At the northern edge of the emirate of Dubai lies the neighbouring emirate and city of Sharjah, historically one of the wealthiest towns in the region and an important trading centre due to its strategic location in the gulf. Sharjah aspires to develop its own identity and it is investing massively in public infrastructure. Its lagoons are the most prominent man-made landscape feature of the city.
With the objective of increasing the waterfront area, Office for Architecture’s project aims to bring ‘water to the desert’. At the centre of one of the lakes there lies an artificial island which is currently perhaps the most attractive potential location for urban public development. The architecture team explains: “The site, with its prime location shall be sculpted by such an architectural form and function that it redefines the entire perception of the area, proving Sharjah with a new identity.”
The Water Village is meant to embrace the public-use vocation of the artificial island without ignoring its potential as part of the planned or already built system of public spaces. The ‘Water Village’ will have a total surface of 150,500 sq m, which is the surface area of the island.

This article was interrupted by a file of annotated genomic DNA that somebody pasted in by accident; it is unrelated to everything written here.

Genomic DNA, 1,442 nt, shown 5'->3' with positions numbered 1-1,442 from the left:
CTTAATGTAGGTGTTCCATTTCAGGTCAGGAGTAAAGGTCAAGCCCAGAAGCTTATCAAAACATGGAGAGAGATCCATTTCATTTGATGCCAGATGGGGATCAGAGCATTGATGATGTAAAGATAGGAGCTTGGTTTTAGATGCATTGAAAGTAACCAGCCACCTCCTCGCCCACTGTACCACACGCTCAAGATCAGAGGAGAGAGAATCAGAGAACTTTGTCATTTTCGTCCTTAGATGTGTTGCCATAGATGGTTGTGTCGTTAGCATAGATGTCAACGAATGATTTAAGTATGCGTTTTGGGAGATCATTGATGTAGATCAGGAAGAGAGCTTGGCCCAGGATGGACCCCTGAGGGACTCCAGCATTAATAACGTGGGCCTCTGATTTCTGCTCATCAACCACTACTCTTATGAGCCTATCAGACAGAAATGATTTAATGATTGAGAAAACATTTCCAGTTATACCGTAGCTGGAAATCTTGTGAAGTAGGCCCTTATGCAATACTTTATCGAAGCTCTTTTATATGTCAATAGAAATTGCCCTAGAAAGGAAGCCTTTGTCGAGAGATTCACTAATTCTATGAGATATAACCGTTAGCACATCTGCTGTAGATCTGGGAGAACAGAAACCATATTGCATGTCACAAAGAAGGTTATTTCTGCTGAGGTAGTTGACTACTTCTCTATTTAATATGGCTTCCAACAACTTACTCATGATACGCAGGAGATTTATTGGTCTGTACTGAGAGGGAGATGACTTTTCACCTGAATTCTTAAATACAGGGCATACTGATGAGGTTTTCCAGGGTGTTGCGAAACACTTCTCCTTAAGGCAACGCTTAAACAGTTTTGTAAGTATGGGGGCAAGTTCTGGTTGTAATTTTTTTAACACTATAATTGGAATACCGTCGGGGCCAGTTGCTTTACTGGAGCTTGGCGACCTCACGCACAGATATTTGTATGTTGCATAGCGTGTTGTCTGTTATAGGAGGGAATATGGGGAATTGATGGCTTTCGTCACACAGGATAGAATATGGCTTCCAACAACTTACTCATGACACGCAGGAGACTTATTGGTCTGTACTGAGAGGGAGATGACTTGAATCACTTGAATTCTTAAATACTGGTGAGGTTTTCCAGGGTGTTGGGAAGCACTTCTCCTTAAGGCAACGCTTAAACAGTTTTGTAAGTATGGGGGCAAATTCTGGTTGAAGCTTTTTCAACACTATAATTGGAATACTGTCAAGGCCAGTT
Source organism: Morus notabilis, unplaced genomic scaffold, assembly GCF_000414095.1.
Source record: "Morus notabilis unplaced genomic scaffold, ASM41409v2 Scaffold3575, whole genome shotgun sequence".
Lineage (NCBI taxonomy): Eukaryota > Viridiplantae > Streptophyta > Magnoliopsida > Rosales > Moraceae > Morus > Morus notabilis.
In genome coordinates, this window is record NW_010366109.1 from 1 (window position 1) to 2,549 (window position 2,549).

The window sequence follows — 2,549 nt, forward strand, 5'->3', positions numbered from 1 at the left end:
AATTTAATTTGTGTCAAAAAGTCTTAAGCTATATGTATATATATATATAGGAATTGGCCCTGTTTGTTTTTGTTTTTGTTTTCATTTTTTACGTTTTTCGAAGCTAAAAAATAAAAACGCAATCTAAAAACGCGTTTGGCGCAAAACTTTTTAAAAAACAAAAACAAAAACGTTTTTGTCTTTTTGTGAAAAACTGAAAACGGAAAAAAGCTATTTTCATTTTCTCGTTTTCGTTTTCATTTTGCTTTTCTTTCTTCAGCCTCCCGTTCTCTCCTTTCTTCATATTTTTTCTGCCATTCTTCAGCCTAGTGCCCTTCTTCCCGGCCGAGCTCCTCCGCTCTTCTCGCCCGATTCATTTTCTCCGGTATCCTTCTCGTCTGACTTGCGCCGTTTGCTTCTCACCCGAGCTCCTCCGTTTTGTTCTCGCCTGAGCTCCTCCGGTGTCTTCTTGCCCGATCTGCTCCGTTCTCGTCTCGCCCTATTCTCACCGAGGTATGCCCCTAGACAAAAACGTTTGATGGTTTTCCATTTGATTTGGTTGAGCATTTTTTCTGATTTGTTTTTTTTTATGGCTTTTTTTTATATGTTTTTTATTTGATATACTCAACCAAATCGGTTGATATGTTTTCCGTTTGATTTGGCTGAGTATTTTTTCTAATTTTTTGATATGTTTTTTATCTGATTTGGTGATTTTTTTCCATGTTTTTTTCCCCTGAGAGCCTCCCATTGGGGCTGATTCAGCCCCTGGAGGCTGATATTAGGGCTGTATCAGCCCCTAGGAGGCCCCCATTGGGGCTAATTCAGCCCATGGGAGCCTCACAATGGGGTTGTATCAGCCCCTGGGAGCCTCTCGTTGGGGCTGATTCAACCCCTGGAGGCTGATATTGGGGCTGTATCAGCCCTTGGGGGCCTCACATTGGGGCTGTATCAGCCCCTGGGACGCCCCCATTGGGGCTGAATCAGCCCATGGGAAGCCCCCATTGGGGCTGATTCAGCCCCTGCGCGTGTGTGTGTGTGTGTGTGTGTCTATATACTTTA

The Water Village is to have the following functions: 20 public open spaces, 500 sq m each one; 100 public roofing spaces, 100 sq m each one; 1 water park, 5,000 sq m; 1 thematic hotel with a maximum of 200 rooms (besides other facilities), 10,000 sq m; 10 playgrounds, 1,000 sq m each one; 1 covered water sports facilities (men only), 10,000 sq m; 1 women-only recreational/ sports centre, 10,000 sq m; central park and gardens (walking trails, seawalls, boulevards) 85,500 sq m.
The built environment of Dubai is heterogeneous as it is defined by the plethora of modern iconic buildings, individually competing for recognition with their unfamiliar forms and scales. Sharjah’s Water Village on the contrary is designed to form a homogenous canvas with its context by being rooted in traditional patterns and yet being individually modern in its form.
The built and the unbuilt engulf each other to form a comprehensive public open space providing a plethora of experiences. The detailed intricate edge of the built maximises the view of the surrounding area. The outermost layer of the landscape integrates the built into the sea and provides a series of public beaches for people.
Office for Architecture explains: “The Water Village is developed using natural scales and fractals, therefore in spite of being starkly different in its form the experience of the building shall never seem alien and dominating, and people can related to the building just as they relate to the setting where the Water Village sits.”